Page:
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Using Oracle Parallel Query


Oracle Tips by Burleson
 

There are several Oracle parameters that are set when using Oracle Parallel Query. Many of these are default values and are set by Oracle when your database is created. Oracle Parallel Query can be turned on in several ways. You can turn it on permanently for a table, or you can isolate the Parallel Query to a single table.

Permanent Parallelism

L 12-1

Alter table customer parallel degree 35;

Single Query Parallelism

L 12-2

select /*+ FULL(emp) PARALLEL(emp, 35) */
         emp_name
      from
        emp;

Note the use of the double hints in the preceding query. Most Oracle DBAs always use the FULL hint with the PARALLEL hint because they are both required to use Oracle Parallel Query.

Most Oracle DBAs identify those tables that perform full table scans and then alter those tables to specify the degree of parallelism. This way, all full table scans against the tables will invoke Oracle Parallel Query.

Parallel Query Parameters

There are several important Oracle parameters that have a direct impact on the behavior of Oracle Parallel Query:

  •  sort_area_size (pre Oracle)The higher the value, the more memory is available for individual sorts on each parallel process. Note that the sort_area_size parameter allocates memory for every query on the system that invokes a sort. For example, if a single query needs more memory, and you increase the sort_area_size, all Oracle tasks will allocate the new amount of sort area, regardless of whether they will use all of the space. It is also possible to dynamically change the sort_area_size for a specific session with the alter session command. This technique can be used when a specific transaction requires a larger sort area than the default for the database.  Note that in Oracle, the sort areas are managed by the pga_aggregate_target parameter.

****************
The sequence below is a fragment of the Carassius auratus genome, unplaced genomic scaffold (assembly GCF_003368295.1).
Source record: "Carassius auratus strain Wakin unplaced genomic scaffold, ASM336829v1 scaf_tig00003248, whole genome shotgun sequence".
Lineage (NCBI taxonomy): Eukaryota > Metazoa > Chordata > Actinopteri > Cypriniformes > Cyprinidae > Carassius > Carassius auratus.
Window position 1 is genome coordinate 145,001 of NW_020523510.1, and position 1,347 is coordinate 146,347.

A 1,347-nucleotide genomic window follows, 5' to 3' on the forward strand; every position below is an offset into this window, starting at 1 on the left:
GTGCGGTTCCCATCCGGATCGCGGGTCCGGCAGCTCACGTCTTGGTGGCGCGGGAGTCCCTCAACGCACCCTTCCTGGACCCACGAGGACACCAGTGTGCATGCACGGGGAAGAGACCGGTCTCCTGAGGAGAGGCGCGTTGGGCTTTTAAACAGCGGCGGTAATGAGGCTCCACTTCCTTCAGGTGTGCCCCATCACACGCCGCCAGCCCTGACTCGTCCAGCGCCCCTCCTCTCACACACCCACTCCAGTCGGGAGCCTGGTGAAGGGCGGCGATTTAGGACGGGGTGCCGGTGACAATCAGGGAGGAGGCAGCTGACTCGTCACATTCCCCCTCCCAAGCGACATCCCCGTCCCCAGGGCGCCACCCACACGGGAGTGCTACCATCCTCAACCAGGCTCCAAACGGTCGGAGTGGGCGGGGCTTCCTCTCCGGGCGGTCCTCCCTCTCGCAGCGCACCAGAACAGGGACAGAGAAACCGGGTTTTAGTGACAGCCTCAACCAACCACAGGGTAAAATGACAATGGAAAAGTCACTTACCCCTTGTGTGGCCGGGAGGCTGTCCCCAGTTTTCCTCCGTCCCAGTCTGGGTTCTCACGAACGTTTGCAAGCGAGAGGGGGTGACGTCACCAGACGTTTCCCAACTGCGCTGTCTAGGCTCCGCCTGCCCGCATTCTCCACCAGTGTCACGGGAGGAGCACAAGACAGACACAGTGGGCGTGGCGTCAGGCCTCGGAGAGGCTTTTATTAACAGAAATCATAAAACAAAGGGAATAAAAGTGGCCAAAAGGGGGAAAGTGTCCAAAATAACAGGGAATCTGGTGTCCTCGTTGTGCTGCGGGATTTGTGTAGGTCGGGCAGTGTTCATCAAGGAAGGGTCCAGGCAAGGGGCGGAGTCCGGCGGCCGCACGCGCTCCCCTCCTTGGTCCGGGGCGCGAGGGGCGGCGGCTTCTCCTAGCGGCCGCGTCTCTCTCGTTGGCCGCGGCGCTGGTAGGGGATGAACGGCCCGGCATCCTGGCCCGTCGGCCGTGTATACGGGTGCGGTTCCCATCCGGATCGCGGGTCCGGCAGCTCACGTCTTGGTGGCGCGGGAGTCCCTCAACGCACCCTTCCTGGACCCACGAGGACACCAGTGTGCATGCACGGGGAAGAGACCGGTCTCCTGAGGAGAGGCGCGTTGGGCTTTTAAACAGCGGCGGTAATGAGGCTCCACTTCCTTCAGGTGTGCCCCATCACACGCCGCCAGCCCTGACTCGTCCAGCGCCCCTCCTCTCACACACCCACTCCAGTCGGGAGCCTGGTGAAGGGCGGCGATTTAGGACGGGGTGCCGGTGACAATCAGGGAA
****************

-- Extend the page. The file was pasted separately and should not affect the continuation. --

• parallel_min_serversThis value specifies the minimum number of query servers that will be active on the instance. There are system resources involved in starting a query server, and having the query server started and waiting for requests will accelerate processing. Note that if the actual number of required servers is less than the values of parallel_min_servers, the idle query servers will be consuming unnecessary overhead, and the value should be decreased.